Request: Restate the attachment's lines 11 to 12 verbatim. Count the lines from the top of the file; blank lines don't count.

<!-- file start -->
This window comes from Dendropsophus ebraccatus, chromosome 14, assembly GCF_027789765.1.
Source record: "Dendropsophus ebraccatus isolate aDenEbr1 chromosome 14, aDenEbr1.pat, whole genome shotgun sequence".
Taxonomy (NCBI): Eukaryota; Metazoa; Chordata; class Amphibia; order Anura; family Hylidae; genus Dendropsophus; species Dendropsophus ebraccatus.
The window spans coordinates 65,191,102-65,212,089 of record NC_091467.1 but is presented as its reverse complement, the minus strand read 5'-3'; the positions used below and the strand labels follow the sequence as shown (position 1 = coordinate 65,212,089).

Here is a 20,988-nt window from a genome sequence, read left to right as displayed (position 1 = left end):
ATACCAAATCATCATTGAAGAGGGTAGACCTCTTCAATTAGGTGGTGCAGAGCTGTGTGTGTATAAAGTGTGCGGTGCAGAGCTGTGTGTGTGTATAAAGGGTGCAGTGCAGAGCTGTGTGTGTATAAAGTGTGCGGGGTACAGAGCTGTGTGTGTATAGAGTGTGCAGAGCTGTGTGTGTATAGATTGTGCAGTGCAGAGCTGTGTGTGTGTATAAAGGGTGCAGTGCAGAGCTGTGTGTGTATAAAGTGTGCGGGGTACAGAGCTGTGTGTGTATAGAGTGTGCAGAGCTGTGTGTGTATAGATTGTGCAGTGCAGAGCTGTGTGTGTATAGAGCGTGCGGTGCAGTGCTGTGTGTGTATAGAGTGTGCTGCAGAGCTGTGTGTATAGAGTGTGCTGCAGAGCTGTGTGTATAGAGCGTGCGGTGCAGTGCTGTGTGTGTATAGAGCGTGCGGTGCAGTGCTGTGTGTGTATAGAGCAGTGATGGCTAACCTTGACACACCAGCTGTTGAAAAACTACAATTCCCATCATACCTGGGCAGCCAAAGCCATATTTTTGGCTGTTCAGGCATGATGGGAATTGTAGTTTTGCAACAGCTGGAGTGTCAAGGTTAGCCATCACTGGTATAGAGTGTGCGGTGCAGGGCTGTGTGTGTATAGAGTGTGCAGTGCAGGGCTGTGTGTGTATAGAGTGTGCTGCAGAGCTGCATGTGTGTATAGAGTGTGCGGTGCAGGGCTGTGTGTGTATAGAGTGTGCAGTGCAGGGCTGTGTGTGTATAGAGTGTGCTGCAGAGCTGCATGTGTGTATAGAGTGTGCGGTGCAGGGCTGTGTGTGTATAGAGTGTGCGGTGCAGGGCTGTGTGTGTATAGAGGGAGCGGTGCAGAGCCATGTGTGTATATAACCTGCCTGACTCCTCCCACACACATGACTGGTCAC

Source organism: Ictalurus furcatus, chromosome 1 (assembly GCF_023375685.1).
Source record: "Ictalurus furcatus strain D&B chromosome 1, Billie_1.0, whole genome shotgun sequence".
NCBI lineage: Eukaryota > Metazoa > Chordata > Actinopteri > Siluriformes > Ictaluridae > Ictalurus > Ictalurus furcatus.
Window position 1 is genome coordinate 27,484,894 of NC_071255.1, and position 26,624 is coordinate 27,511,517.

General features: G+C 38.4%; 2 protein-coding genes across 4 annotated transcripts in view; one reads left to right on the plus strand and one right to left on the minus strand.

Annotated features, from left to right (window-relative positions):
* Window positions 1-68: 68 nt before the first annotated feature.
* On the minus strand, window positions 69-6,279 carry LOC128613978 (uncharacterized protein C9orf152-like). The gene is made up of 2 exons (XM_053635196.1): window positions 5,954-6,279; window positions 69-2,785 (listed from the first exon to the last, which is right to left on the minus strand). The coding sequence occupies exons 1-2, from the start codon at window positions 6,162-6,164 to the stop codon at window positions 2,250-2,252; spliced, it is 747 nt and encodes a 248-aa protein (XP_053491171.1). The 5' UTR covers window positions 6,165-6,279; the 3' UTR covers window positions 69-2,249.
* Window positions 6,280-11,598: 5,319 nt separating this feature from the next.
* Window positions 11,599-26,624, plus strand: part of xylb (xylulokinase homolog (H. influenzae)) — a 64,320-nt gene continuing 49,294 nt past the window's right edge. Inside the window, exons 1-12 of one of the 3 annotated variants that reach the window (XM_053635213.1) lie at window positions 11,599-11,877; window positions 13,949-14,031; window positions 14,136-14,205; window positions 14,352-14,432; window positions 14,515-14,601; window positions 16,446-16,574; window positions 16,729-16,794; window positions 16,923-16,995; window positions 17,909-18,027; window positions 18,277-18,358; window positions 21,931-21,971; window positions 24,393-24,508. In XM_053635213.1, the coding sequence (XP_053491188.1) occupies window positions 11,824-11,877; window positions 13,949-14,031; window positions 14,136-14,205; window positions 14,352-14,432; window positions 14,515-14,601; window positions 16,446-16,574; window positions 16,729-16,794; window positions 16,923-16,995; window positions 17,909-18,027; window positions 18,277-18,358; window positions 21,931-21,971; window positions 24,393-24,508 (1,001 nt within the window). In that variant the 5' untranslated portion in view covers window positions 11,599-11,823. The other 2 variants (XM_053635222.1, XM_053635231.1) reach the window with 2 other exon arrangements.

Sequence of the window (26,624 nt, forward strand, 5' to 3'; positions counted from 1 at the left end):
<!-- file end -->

General features: G+C 38.4%; 2 protein-coding genes across 4 annotated transcripts in view; one reads left to right on the plus strand and one right to left on the minus strand.

Annotated features, from left to right (window-relative positions):